The soldiers of the 4th WIR complained of the cold as soon as they arrived. Coming from a Caribbean climate where temperatures rarely dropped below 20 degrees Celsius, even at night, Gibraltar in late February was a shock. For long periods a ‘cold easterly’ wind accentuated the difference between tropical and temperate climates to men dressed “according to the West India fashion”. Extra clothing was distributed, “to an extent that would have been burthensome to others.”
If the hope had been that African soldiers would prove more robust than their European counterparts in Gibraltar it was quickly dashed. The men fell ill in large numbers, not from fever but from a variety of chest complaints, the most serious of which was consumption, or tuberculosis. On 26 May Major Nixon reported that 74 of the men were sick, while a further 65 were ‘invalids.’ Sixteen soldiers had already died in the 10 weeks since the regiment arrived. Physicians who had served in Gibraltar were well aware of the high incidence of pulmonary complaintsin the garrison. John Hennen, who was stationed in Gibraltar in 1809 and 1810, described “pulmonary affections” as the “true epidemic of the rock.”
By the end of 1817 the impact of the move to Gibraltar on the health of the men of the 4th WIR was becoming clear to all. The number of sick had declined to 43 but the number of ‘invalids’ – men who would never return to soldiering had climbed to 112. In early January 1818 sixty-seven of these ‘invalids’ boarded a transport ship for Barbados. During 1818 the number of sick gradually declined, but the death toll continued to mount, reaching 75 in December 1817. Most died of lung complaints: tuberculosis spreads easily via coughing in poorly ventilated spaces containing large numbers of people. Gibraltar's barracks easily met this criteria. When the regiment finally left Gibraltar on March 9th 1819, heading for disbandment in Sierra Leone, 120 soldiers had perished. Thirteen sick men were left behind in Gibraltar, to be absorbed into the white regiments when, or if, they recovered.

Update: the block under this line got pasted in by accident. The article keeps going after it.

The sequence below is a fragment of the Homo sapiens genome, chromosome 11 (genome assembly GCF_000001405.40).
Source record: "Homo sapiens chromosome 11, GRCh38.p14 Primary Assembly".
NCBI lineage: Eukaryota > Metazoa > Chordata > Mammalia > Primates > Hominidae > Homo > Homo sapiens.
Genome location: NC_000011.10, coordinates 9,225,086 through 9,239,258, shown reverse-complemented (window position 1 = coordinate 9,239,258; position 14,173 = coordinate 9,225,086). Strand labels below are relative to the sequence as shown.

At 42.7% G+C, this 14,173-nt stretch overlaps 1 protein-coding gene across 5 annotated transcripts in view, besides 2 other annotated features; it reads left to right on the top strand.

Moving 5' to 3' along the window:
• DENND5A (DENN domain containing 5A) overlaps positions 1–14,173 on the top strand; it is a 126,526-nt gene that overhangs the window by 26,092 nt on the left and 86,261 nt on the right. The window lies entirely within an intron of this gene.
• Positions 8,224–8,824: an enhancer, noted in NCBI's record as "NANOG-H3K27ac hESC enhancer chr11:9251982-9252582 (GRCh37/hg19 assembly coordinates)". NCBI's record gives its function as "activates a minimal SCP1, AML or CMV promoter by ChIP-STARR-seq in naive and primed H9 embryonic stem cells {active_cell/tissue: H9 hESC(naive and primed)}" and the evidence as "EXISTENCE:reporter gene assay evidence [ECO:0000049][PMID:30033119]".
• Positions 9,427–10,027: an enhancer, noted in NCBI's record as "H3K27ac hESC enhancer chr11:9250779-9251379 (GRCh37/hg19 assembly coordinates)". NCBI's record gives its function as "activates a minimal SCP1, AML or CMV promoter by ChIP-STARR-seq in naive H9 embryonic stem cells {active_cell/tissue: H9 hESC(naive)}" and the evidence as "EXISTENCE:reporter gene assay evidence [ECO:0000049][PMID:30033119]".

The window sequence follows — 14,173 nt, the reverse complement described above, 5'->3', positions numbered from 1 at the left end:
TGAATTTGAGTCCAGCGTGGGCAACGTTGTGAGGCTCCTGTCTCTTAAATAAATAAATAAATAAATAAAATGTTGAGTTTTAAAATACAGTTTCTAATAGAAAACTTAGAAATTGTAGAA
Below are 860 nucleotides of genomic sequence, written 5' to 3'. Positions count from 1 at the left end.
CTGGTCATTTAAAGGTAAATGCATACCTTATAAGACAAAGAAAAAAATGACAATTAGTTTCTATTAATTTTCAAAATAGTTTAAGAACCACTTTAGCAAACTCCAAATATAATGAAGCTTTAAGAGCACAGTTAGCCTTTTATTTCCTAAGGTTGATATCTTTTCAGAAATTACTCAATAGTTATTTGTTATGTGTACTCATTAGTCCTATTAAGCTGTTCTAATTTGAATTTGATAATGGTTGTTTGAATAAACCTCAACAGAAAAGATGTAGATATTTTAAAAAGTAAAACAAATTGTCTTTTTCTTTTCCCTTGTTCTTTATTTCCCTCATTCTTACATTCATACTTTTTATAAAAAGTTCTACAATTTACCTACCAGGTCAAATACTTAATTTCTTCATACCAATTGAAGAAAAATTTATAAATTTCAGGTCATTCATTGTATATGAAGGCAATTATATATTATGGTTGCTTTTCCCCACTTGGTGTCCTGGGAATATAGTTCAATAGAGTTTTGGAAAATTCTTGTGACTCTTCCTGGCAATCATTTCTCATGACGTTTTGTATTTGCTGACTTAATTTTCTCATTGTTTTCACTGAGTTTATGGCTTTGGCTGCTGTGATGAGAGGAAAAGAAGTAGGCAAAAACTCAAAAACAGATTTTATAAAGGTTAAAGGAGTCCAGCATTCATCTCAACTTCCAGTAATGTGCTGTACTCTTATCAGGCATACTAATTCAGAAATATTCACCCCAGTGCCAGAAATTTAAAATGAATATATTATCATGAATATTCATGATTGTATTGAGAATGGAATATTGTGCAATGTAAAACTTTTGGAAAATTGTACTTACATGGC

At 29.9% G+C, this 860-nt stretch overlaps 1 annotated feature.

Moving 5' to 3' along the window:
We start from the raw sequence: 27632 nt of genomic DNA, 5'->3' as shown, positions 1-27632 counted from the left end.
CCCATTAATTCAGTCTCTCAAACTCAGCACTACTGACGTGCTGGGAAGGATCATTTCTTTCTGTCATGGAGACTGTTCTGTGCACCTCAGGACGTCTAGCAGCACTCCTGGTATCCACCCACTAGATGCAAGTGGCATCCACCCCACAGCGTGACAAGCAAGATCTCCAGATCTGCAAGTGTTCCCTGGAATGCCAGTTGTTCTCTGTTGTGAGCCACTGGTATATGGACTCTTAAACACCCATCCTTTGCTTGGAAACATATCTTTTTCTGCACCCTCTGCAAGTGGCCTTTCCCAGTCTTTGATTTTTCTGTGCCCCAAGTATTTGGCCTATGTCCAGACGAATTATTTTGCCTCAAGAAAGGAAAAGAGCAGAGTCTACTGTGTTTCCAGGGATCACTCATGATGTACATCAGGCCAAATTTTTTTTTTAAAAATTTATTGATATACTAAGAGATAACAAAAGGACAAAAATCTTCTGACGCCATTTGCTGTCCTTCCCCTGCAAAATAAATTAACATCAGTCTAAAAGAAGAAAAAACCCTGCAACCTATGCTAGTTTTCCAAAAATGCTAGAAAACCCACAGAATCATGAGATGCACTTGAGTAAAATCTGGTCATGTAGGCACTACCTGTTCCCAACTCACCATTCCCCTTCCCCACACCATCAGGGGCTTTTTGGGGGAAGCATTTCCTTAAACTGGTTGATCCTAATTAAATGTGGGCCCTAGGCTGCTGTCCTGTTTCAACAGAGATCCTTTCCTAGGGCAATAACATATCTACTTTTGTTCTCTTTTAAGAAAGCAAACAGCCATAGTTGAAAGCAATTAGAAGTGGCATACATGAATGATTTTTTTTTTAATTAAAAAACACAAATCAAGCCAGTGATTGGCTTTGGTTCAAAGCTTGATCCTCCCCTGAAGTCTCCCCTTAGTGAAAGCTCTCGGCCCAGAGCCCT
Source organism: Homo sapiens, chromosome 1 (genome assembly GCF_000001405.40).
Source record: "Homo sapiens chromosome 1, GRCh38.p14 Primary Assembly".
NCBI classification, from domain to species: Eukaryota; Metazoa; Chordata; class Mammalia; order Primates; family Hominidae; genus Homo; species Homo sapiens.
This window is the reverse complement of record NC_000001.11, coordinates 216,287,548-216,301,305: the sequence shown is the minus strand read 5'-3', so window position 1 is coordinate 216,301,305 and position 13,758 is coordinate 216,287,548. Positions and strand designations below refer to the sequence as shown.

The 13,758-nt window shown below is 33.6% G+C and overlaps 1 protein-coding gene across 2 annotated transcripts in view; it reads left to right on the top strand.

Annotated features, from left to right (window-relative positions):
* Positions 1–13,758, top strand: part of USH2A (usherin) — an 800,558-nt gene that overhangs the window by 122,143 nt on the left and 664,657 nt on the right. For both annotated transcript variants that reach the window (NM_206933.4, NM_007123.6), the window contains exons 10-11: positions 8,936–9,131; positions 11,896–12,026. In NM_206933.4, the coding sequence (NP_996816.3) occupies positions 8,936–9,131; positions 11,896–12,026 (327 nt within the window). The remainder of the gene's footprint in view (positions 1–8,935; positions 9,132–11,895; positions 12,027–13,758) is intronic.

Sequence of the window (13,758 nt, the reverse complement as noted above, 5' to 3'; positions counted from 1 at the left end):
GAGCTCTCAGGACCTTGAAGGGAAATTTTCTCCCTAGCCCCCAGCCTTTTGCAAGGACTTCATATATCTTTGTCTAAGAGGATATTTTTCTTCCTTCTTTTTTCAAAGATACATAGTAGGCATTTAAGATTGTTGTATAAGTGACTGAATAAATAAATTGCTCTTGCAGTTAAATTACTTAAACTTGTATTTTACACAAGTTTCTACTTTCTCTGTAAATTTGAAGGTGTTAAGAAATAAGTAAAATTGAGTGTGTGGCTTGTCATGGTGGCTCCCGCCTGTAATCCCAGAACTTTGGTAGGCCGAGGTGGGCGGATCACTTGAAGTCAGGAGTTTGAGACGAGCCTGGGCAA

The Royal Naval Hospital where the sick of the 4th WIR would have been treated.
Rosia Barracks circa 1870's.
There is no memorial to the men of the 4th WIR who served in Gibraltar. The dead might have been buried in Witham’s cemetery, the closest to Rosia Barracks, but there are no gravestones to confirm it. Costly stone memorials would have been far beyond the means of private soldiers. The only evidence the regiment was ever in Gibraltar lies in obscure files in the National Archives in London. Yet the story of the 4th WIR in Gibraltar is a reminder that for most of the nineteenth century black soldiers played a important part in the expansion and defence of the British Empire. The remaining West India Regiments would go on to serve in the West Indies, central and south America and in Africa.
Rosia Barracks and Guardhouse later 19th Century.
A derelict Rosia Barracks circa 1892.
Construction of third level platform at Parson's Lodge 1870's. The by now abandoned Rosia Barracks appears to the extreme right.